On February 6 we observe International Day for Zero Tolerance on female genital mutilation (FGM). This day stands as a sobering reminder that as of writing, countless girls and women are being forced to undergo unthinkable horrors. Every year, millions of instances of FGM are carried out, wherein female genitalia are cut, mutilated or altered for non-medical reasons.
The World Health Organisation (WHO) estimates that around three million girls undergo some form of genital mutilation every year, and annually they join a staggering 200 million women who have already had it performed. With numbers this high, two of the most pertinent questions we face today is why is this still happening, and what can we do to put an end to it.
The WHO has determined that cases of FGM predominately take place in Africa (where in certain countries like Somalia the number is as high as 98%), the Middle East and Asia, but there are cases reported all over the world, such as when Irish authorities confirmed in 2017 that thousands of women were being subjected to FGM within its borders.
The United Nations reported worrying statistics, highlighting just how out of hand the violent practice has become. Among it’s findings, the organisation reported that:
- Most cases of FGM are carried out on girls between infancy and the age of 15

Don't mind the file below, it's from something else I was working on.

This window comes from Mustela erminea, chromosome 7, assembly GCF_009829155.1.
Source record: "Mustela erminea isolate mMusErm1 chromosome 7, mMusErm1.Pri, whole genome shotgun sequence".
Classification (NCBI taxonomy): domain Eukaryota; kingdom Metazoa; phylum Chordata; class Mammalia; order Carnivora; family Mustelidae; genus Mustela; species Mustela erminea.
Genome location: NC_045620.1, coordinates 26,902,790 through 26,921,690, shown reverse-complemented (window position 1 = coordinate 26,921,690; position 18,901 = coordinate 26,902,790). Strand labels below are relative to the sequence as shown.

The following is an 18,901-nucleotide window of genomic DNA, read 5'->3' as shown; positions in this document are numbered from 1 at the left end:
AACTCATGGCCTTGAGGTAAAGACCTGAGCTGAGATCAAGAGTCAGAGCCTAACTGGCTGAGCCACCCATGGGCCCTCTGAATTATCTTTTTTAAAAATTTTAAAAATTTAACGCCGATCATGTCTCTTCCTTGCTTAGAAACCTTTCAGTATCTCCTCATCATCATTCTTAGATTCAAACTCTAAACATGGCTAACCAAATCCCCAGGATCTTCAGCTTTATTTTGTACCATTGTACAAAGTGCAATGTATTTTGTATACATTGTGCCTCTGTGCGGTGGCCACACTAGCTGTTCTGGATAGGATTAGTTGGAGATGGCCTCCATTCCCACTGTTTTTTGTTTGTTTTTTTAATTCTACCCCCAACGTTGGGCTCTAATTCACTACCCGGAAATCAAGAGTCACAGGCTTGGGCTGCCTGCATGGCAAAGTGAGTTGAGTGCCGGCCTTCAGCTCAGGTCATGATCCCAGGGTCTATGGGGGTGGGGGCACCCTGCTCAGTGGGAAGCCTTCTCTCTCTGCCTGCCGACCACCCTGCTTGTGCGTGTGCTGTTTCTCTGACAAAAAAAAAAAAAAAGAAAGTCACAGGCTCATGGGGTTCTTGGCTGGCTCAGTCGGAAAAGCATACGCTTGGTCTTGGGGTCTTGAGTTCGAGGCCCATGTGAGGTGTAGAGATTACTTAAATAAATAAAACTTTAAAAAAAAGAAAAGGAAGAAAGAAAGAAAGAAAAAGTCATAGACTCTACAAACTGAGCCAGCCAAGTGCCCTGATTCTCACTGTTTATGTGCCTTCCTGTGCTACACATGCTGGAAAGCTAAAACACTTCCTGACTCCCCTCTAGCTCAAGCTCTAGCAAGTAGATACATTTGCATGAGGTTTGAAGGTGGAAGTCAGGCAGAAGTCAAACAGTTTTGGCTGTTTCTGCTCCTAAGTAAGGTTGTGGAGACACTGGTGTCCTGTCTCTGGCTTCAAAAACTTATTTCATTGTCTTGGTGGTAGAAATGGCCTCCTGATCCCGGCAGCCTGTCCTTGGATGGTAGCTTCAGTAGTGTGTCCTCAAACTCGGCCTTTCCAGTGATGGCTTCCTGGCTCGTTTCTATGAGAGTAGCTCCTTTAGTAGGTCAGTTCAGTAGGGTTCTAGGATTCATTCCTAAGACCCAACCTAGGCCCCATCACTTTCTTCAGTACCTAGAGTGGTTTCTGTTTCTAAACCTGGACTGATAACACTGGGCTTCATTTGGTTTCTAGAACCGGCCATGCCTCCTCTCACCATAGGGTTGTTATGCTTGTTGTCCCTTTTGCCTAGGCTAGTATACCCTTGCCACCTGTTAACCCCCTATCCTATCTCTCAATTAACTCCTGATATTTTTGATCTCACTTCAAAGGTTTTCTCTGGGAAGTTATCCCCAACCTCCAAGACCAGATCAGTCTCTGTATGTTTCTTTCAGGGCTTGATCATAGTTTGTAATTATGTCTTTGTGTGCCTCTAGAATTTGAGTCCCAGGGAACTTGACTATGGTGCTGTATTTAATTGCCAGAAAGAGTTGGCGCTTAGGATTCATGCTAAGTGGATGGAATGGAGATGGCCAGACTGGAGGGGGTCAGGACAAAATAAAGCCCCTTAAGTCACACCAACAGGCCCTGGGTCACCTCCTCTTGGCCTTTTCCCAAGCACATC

- Other than Somalia, countries with high numbers of FGM include Guinea at 97%, Djibouti at 93% and Indonesia where roughly half of girls under the age of 11 have undergone FGM
- FGM undoubtedly causes health risks including infections and infertility due to complications
The reasons for FGM are varied and complex. Among them are traditionalist and religious motives. In some cultures women undergo FGM because it’s believed that it diminishes promiscuity and enhances the sexual prowess. It is for the latter two reasons that people are fighting for FGM to stop, as it holds no place in 21st-century thinking.
Although the FGM is a crisis still in full swing, along with many other rights violations that women suffer from in Africa and around the world, continued conversation and awareness will effect change eventually. Click here for more insightful thoughts on FGM and the myths that surround it.